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As a particularly nasty flu season rages on, and the deaths of children continue to make headlines, one question arises repeatedly: How effective is the flu vaccine?

That's not a simple question to answer.

The effectiveness of the vaccine depends on what strains of the flu are circulating, how virulent they are, how well the vaccine matches to the circulating strains and, finally, how much protection it provides against those strains.

Read more: Common misconceptions about the flu, and why you should get the shot

So let's look at each of those challenges in turn.

Every year, scientists gather and try to divine which strains will be predominant in the coming season. The vaccine is prepared based on that judgment.

This year's flu shot was designed to protect against influenza A/H3N2/Hong Kong, A/H1N1/Michigan and B/Brisbane. Flu season begins in the Southern Hemisphere and then we get a sense of whether the guesswork was accurate.

Australia was hit hard by the flu in 2017, with a high number of deaths and hospitalizations. H3N2 was the dominant circulating strain, but the vaccine provided little protection – only about 10 per cent.

Scientists have known for many years that the flu vaccine works poorly against H3N2 strains, but it's not clear why.

What was clear, as early as June, was that we would be in for a nasty flu season in the Northern Hemisphere. But little was done to prepare.

What we are seeing today – low vaccination rates, overflowing emergency rooms and overcrowded hospitals – is a direct result of that lack of preparation.

Studies in Canada and the United States have shown, unsurprisingly, that the vaccine is ineffective against H3N2 – 17 per cent in Canada, and 25 per cent in the United States. However, what's intriguing is that the vaccine is quite effective in protecting young children between the ages of six months to eight years against H3N2 – about 51 per cent – but almost entirely ineffective for those 9-16. Again, it's not clear why.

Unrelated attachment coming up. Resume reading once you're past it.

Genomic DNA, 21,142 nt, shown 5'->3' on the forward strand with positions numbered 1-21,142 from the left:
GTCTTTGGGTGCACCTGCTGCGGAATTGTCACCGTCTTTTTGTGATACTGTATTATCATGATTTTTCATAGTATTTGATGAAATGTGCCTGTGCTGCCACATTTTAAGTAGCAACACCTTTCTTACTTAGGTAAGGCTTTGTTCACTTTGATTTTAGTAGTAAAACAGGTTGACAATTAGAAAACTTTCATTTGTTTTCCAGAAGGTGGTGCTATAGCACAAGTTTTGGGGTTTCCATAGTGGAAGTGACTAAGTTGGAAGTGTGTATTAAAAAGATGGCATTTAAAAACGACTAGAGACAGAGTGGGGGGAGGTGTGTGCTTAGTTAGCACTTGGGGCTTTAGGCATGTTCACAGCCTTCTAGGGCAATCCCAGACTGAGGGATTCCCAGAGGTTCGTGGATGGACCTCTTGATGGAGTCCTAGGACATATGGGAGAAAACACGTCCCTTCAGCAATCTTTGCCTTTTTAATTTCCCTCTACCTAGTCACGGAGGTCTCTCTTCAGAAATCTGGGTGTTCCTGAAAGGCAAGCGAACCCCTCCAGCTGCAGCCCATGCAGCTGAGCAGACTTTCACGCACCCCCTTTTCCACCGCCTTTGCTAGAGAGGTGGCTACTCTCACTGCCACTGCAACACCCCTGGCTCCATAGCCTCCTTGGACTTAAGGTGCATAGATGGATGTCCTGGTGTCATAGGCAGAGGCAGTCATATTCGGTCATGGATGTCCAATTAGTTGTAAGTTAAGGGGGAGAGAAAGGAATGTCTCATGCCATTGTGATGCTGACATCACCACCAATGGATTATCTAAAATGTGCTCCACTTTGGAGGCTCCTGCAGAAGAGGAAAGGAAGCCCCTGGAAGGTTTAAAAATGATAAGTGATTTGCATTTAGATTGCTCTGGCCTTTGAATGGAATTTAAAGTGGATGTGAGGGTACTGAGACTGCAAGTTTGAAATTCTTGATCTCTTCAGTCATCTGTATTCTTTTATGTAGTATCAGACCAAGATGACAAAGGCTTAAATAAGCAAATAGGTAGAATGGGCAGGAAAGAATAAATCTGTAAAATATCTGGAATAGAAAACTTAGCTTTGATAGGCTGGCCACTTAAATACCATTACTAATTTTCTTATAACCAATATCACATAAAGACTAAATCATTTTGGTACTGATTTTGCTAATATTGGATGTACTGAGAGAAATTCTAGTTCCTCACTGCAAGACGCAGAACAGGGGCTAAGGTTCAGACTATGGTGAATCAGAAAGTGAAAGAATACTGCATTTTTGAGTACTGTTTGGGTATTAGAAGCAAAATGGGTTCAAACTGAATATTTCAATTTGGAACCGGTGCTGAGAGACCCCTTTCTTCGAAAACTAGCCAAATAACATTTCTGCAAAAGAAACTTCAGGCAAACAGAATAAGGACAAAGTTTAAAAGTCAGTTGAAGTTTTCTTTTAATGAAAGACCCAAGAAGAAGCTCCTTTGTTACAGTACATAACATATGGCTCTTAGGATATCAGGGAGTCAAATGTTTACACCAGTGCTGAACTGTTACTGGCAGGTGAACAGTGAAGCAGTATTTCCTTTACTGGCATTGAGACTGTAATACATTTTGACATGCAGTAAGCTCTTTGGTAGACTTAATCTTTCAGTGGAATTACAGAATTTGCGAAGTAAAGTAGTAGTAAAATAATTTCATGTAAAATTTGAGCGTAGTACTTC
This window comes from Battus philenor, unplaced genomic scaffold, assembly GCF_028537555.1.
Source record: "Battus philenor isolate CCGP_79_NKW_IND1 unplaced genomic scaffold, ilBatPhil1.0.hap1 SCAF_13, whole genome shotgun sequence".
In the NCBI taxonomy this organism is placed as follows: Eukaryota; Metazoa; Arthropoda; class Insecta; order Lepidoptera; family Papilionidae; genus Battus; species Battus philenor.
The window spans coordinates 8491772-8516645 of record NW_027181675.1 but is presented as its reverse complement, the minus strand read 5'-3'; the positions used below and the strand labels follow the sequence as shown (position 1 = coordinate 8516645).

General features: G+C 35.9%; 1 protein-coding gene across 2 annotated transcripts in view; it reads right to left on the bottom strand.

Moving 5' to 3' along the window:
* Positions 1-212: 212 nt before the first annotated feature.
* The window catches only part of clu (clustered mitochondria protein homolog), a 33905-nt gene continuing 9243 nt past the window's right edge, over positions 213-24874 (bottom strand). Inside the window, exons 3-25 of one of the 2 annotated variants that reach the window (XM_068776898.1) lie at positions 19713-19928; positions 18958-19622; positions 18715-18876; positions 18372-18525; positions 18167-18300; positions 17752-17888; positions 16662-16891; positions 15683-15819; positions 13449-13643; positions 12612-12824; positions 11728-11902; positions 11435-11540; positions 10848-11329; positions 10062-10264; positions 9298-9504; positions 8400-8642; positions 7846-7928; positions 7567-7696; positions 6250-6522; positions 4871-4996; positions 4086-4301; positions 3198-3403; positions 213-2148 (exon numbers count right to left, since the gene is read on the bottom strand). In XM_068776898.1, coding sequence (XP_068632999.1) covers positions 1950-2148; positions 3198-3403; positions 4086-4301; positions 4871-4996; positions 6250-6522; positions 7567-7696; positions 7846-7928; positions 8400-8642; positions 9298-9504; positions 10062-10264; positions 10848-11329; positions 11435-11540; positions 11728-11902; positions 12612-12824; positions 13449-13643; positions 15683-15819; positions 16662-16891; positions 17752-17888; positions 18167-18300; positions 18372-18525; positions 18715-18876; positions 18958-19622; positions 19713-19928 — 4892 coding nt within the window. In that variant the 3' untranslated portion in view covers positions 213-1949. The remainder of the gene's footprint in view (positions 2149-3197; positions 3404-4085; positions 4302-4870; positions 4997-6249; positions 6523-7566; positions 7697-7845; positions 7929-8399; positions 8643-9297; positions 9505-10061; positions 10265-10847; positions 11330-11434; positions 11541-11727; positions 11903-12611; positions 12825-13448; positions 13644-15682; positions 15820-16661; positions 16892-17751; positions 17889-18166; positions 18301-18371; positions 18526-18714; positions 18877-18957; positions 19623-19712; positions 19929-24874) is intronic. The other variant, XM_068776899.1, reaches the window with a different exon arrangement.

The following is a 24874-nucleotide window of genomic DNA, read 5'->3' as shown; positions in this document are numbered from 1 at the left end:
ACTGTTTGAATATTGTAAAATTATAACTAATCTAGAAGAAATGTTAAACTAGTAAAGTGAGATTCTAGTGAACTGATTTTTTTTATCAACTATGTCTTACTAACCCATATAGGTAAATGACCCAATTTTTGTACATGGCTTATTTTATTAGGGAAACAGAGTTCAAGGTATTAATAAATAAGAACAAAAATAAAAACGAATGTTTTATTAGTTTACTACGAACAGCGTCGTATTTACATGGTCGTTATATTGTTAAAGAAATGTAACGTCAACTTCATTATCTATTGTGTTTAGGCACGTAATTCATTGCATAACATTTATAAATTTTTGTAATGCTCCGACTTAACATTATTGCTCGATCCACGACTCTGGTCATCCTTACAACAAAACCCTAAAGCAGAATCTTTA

The flu vaccine is also working really well against H1N1 – about 67 per cent – but there is little H1N1 circulating.

The other glimmer of good news is that the flu shot works pretty well against influenza B – about 42 per cent. That's important because, in Canada, we're seeing unusually high rates of influenza B, especially in children.

(Normally, A strains circulate from November to March, then B strains, sometimes known as "spring flu," kick in).

There are many ways to crunch the numbers and when you look at the data, all strains together, the flu shot is about 39 per cent effective over all, and 59 per cent for children.

That's a far cry from the commonly stated view that the flu shot doesn't work.

That being said, we need to spend a lot less effort parsing the data and invest a lot more effort in practical measures.

Bottom line is, getting a flu shot makes a lot more sense than not getting a flu shot.

You reduce your risk of catching and spreading the flu and, even if you do get the flu, having the vaccine reduces the severity of illness and death.

Influenza is not a trifling problem.

Sure, the risk of dying from influenza is small; most people who get the flu are sick for a week or so and get better. But the flu still causes about 3,500 deaths and 12,000 hospitalizations in Canada annually, not to mention a lot of absenteeism and lost productivity.

Those most at risk of complications are the frail elderly, and those with underlying health conditions such as heart disease, cancer and chronic obstructive pulmonary disease (COPD), or a compromised immune system.

If nothing else, you should get the flu shot to protect the most vulnerable in society – the elderly, young babies and pregnant women.

Yet, only one in three adults and one in four children in Canada gets the flu vaccine. The death of children is particularly tragic and always makes headlines. There have been at least 84 child flu deaths in the United States this year, and at least eight in Canada, and this perfect storm of a flu season is far from over.

A new study, published this past week in the journal Pediatrics found that two-thirds of children who died had not been vaccinated. There is no question we need a better flu vaccine.

But the fact that the existing flu vaccine is less than perfect is no excuse to eschew it completely.

A little bit of protection is better than none at all.

Transplant surgeon Dr. Markus Selzner says he aims to improve the quality of donor kidneys with the use of an 'ex-vivo' machine. The device preserves and rejuvenates less-than-ideal donor kidneys by mimicking the conditions inside the body.

The Canadian Press

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